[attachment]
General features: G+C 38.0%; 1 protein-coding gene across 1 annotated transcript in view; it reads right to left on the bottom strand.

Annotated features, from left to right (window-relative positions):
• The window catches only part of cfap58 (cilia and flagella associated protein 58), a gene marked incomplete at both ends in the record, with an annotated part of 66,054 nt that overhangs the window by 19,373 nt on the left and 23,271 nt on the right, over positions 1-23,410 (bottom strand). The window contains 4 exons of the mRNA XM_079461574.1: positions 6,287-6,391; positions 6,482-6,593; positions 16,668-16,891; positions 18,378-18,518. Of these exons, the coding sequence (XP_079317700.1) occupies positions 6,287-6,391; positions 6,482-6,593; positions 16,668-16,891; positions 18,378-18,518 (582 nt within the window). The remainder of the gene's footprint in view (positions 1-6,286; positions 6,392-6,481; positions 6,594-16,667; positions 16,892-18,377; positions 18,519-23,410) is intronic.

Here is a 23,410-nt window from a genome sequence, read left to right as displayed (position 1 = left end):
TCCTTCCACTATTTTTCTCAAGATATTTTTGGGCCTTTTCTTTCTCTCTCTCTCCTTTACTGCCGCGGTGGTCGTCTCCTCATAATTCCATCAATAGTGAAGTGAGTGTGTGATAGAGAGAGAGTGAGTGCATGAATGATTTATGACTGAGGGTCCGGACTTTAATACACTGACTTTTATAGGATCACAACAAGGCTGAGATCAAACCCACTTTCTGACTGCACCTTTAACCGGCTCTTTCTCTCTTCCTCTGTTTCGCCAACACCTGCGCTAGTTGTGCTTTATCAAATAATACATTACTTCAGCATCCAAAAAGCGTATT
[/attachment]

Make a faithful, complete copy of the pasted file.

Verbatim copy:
General features: G+C 38.0%; 1 protein-coding gene across 1 annotated transcript in view; it reads right to left on the bottom strand.

Annotated features, from left to right (window-relative positions):
• The window catches only part of cfap58 (cilia and flagella associated protein 58), a gene marked incomplete at both ends in the record, with an annotated part of 66,054 nt that overhangs the window by 19,373 nt on the left and 23,271 nt on the right, over positions 1-23,410 (bottom strand). The window contains 4 exons of the mRNA XM_079461574.1: positions 6,287-6,391; positions 6,482-6,593; positions 16,668-16,891; positions 18,378-18,518. Of these exons, the coding sequence (XP_079317700.1) occupies positions 6,287-6,391; positions 6,482-6,593; positions 16,668-16,891; positions 18,378-18,518 (582 nt within the window). The remainder of the gene's footprint in view (positions 1-6,286; positions 6,392-6,481; positions 6,594-16,667; positions 16,892-18,377; positions 18,519-23,410) is intronic.

Here is a 23,410-nt window from a genome sequence, read left to right as displayed (position 1 = left end):
TCCTTCCACTATTTTTCTCAAGATATTTTTGGGCCTTTTCTTTCTCTCTCTCTCCTTTACTGCCGCGGTGGTCGTCTCCTCATAATTCCATCAATAGTGAAGTGAGTGTGTGATAGAGAGAGAGTGAGTGCATGAATGATTTATGACTGAGGGTCCGGACTTTAATACACTGACTTTTATAGGATCACAACAAGGCTGAGATCAAACCCACTTTCTGACTGCACCTTTAACCGGCTCTTTCTCTCTTCCTCTGTTTCGCCAACACCTGCGCTAGTTGTGCTTTATCAAATAATACATTACTTCAGCATCCAAAAAGCGTATT